NEMA: You mentioned that you don't use dairy products as much anymore...

SOMERVILLE: We continue to use dairy because we love it....I mean, we think that great cheeses are really good. And a little touch of butter, some creme fresh...those things are delicious. But we just use them with a more discriminating hand than we used to...you know, we're probably using a third to a quarter of what used to use in the way of dairy when we're making dishes.

NEMA: That sort of leads me into what I've heard referred to as kind of a hybrid type of diet, called "almost vegetarian", in quotes, and it seems that the pendulum has swung this way and that...and is resting sort of in the middle...right where the common sense usually lies...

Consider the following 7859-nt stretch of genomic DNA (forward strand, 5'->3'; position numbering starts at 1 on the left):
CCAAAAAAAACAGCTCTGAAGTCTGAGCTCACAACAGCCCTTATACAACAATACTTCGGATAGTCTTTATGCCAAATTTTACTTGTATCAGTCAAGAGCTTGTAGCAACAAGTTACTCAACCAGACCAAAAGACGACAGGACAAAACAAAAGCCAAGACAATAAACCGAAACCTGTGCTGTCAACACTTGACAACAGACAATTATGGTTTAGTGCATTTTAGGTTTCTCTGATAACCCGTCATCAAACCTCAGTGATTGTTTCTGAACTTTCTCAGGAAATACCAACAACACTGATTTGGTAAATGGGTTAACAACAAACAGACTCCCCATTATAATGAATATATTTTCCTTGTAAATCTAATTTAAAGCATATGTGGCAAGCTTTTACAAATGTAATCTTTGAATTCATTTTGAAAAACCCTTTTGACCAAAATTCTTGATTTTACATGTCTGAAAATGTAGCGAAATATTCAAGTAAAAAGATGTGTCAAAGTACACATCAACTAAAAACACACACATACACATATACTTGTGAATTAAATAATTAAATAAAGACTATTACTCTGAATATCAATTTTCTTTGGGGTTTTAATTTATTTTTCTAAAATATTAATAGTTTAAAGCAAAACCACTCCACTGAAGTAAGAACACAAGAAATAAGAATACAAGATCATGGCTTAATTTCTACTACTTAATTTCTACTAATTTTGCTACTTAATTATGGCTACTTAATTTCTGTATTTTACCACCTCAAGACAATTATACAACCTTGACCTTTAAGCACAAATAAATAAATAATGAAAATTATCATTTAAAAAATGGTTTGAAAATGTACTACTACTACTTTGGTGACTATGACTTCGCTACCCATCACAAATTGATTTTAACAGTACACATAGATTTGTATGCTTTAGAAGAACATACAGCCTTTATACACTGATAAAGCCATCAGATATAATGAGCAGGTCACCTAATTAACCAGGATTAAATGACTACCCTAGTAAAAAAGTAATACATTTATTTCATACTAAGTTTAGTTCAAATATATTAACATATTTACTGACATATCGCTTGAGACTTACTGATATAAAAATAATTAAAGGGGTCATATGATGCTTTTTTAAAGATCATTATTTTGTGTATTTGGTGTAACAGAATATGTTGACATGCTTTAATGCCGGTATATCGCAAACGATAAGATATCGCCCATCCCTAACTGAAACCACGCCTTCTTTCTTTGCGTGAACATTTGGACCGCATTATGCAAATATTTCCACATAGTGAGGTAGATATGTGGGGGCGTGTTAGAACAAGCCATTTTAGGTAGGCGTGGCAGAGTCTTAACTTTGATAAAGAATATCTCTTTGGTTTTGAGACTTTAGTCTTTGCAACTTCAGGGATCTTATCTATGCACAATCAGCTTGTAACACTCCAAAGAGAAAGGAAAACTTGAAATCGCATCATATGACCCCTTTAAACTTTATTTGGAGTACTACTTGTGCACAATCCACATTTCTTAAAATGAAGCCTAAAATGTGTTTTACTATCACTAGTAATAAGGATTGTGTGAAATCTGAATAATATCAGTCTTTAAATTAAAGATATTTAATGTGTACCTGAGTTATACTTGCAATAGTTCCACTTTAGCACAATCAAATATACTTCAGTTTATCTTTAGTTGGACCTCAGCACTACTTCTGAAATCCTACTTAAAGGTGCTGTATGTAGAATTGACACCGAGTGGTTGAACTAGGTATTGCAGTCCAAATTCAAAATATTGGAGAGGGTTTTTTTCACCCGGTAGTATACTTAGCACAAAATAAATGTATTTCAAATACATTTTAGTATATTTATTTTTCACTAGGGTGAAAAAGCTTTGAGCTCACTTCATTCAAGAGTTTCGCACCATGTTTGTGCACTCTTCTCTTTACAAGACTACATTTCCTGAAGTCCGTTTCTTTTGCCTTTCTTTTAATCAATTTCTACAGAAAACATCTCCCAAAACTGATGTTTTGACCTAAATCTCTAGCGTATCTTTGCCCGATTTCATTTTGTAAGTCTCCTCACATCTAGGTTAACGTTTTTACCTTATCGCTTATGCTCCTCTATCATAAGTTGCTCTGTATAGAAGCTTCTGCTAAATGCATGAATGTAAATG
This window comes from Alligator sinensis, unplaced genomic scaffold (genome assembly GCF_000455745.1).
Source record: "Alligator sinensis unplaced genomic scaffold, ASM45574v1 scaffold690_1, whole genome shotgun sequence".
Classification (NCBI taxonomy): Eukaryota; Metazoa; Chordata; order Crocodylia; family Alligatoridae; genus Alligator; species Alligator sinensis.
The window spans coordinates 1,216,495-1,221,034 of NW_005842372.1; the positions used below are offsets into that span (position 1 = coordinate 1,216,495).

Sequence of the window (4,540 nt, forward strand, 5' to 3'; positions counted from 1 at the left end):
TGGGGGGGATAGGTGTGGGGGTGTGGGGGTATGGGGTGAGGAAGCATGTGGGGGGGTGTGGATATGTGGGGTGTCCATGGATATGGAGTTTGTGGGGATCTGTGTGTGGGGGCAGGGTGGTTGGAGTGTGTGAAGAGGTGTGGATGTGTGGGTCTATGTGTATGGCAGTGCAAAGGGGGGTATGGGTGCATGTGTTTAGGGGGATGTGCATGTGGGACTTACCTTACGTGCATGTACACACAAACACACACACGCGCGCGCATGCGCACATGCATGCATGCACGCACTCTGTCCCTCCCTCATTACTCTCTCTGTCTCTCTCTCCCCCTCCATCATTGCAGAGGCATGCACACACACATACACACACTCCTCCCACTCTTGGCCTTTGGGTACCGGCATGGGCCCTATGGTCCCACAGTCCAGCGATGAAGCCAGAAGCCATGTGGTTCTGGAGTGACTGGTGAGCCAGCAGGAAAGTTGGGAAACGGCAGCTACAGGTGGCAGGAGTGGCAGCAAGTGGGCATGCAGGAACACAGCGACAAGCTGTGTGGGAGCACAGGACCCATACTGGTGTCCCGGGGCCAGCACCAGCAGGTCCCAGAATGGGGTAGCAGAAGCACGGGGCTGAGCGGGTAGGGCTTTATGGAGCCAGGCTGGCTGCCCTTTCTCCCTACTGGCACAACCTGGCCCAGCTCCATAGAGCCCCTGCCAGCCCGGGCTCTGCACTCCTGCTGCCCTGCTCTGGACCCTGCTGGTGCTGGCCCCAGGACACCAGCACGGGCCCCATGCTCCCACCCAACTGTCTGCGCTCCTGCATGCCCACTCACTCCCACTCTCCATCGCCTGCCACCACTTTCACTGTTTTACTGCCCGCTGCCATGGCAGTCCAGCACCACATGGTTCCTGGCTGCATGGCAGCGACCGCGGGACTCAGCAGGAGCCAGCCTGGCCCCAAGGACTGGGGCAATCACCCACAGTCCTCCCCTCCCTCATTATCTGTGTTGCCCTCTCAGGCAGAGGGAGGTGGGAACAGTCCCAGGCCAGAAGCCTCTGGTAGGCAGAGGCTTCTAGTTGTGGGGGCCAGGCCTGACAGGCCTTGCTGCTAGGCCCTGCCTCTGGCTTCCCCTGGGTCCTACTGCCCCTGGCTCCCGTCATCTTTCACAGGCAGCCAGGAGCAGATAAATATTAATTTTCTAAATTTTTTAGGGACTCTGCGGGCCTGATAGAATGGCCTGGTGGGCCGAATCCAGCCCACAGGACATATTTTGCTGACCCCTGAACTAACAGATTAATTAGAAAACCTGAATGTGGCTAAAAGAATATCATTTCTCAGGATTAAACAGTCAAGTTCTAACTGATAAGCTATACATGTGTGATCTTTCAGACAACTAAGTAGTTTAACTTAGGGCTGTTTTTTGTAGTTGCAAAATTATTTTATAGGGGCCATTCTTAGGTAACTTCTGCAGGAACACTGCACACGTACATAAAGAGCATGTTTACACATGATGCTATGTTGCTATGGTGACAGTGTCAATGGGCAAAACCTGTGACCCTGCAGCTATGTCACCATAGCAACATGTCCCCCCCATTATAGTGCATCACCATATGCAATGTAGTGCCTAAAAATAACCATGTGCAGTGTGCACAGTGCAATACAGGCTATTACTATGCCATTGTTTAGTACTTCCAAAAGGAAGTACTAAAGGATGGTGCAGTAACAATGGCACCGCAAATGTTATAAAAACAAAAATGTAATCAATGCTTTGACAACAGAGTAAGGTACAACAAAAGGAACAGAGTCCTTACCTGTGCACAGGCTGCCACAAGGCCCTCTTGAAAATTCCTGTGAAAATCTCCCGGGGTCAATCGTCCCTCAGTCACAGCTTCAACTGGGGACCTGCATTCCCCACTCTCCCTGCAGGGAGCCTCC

SOMERVILLE: Well, I think that there's just a lot going on...as always, with what people eat. There are probably just as many vegetarians as there were, you know, vegetarian/vegetarians, as there were in the 70's, and I think that a lot of those people have, are what they call vegans, they're people who don't eat any dairy products at all, and they don't eat eggs either....so there are plenty of people who are eating that kind of diet. There are plenty of people who are what we call "lacto-ovo" vegetarians, who are vegetarians, they don't eat any animal flesh, fowl or fish....but they do eat dairy products. And then we have the people in the category you call "almost vegetarians", which is....they're seeing that they want to have a lot more in the way of fresh fruits, fresh vegetables, beans, grains...those kind of healthy things in their diet. And they also like to eat a little bit of chicken or fish, or perhaps a little red meat. So, I think a lot of people, at least we're certainly seeing that in the Bay area, and I think we're seeing it across the country, that...more and more people are turning to that. Just...its a very sensible way to eat...its the way that Mediterranean's, and Asian cultures, Indian cultures...all those other cultures of the world that rely on vegetables, beans and grains...and a little bit of animal protein. I think we're moving more in that direction...we're seeing that happen.